The Human Rights Act should therefore not be repealed but instead, it should be directly incorporated into British law. This is because given the fact that there is lack of a codified constitution which sets out the citizen’s rights, the British doctrine for the sovereignty of parliament cannot provide enough protection for the rights of individuals from a government which is intrusive. The Human Rights Act can therefore ensure that all these are achieved.
The Human Rights Act should be extended so that the British parliament cannot be able to repeal the Human Rights Act (HRA) in the same way as they do to the other laws. Currently, the Human Rights Act has got no privileged position in the British Law and therefore it can easily be changed in the constitution without the need for special procedures and therefore once it can be incorporated into the British Bill of Rights, it will become difficult for anyone to easily change it to suit his or her circumstances.
The Human Rights Act should not be repealed but instead be extended because contrary to the arguments of the critics against the act who say that it has undermined the authority of parliament, the ability by the judges to issue any declarations of incompatibility, these judges have no empowerment to strike down any laws which are incompatible but instead, it is the government which must make a decision as to how to respond to any declaration.
The Human Rights Act should be extended because it does not go far enough and therefore gives numerous chances in the Human Rights Convention for the governments to opt out of some certain provisions for the sake of their national security. Due to the much widened definition of national security in the world of the post September 11, public authorities have been given too much license.
The Human Rights Act should never be abolished or even be replaced with the British Bill of Rights as suggested by some of the conservatives like David Cameron but it should instead be extended so that that a culture of impunity cannot be created by the government. Calls by the democrats that the Human Rights Act should never be repealed should therefore be strongly supported by all and sundry. This is because according to available statistics, the Courts dealing with the Human Rights Act in the convention has performed very well since for the past half century, the court which is concerned has delivered close to 12, 000 judgments.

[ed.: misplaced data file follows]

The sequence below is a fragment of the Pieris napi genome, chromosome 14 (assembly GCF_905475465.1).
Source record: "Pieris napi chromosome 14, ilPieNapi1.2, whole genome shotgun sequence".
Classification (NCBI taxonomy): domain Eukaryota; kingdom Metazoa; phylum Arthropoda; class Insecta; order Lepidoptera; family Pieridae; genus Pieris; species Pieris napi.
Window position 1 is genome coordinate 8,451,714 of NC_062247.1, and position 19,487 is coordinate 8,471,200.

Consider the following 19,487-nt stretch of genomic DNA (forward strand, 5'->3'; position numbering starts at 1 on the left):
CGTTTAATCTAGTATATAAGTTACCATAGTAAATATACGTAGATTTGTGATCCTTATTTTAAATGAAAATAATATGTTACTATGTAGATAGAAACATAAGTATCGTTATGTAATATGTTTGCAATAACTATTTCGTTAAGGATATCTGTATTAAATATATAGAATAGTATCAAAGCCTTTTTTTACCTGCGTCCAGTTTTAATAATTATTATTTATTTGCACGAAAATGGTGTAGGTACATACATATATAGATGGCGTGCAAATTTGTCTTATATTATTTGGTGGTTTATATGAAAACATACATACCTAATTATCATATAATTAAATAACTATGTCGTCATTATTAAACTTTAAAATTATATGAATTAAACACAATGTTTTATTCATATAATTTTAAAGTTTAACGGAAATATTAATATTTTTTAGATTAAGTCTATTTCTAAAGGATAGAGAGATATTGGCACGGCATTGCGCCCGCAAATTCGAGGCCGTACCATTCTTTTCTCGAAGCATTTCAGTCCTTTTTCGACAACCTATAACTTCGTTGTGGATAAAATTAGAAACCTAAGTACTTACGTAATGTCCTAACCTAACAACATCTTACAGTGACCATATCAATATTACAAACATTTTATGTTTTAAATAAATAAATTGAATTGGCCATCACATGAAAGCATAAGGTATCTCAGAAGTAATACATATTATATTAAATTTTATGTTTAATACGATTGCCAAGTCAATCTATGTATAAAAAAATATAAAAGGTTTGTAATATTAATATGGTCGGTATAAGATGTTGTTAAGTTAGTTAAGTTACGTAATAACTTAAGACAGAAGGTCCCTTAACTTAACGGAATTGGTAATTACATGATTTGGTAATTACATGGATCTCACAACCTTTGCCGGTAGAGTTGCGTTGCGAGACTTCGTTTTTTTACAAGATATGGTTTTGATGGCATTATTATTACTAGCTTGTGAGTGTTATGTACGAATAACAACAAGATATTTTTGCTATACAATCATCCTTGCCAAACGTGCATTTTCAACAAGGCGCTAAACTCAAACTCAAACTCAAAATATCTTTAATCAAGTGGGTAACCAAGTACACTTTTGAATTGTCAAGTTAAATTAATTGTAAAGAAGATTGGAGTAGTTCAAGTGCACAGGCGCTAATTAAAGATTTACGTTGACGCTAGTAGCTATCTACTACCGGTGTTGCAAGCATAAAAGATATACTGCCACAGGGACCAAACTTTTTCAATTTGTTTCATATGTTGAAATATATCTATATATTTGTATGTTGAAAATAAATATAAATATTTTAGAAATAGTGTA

Repealing of the Human Rights Act would make the laws under it to be under the control of the Judges in Britain. By so doing, a complicated legal situation could be created and this will lead to threatening of the protection that is currently provided in the European Law on Human Rights. By repealing the Human Rights Act, the British government could have been empowered to make decisions affecting Britain to solely remain in Britain and by so doing, a culture of impunity will be created and this will trample on the rights of the ordinary citizens in Britain. The Human Rights Act should therefore never be repealed or replaced with the British Bill of Rights but instead, it should be extended. This is because the British Courts are a backstop of preventing the infringement of the fundamental rights and as such, they command a great respect from the general public.
On the other hand, replacing the Human Rights Act with the British Bill of Rights cannot be a sure way of restoring the responsibility for the balancing act to politicians in Britain which the general public can easily elect or boot out according to their preferences. The Human Rights Act should therefore be extended so that the rogue politicians can be tamed by laws which are universally established and recognized.
The establishment of the British Bill of Rights will make the British government to have absolute power as a result of the rediscovered freedom which will negatively hamper the delivery of justice in the country. Given the fact that the decisions will remain in the country and not subject to laws from outside, it will create more room for bribery to exist and develop roots since people who make major decisions about human rights are located in one specific county. Attempts to repeal the Human Rights Act should be discarded because it could be detrimental to the British people. People are entitled towards voicing their opinions if they feel there is violation of their human rights. The Human Rights Act therefore remains the best for delivering justice to all people without any fear or favor.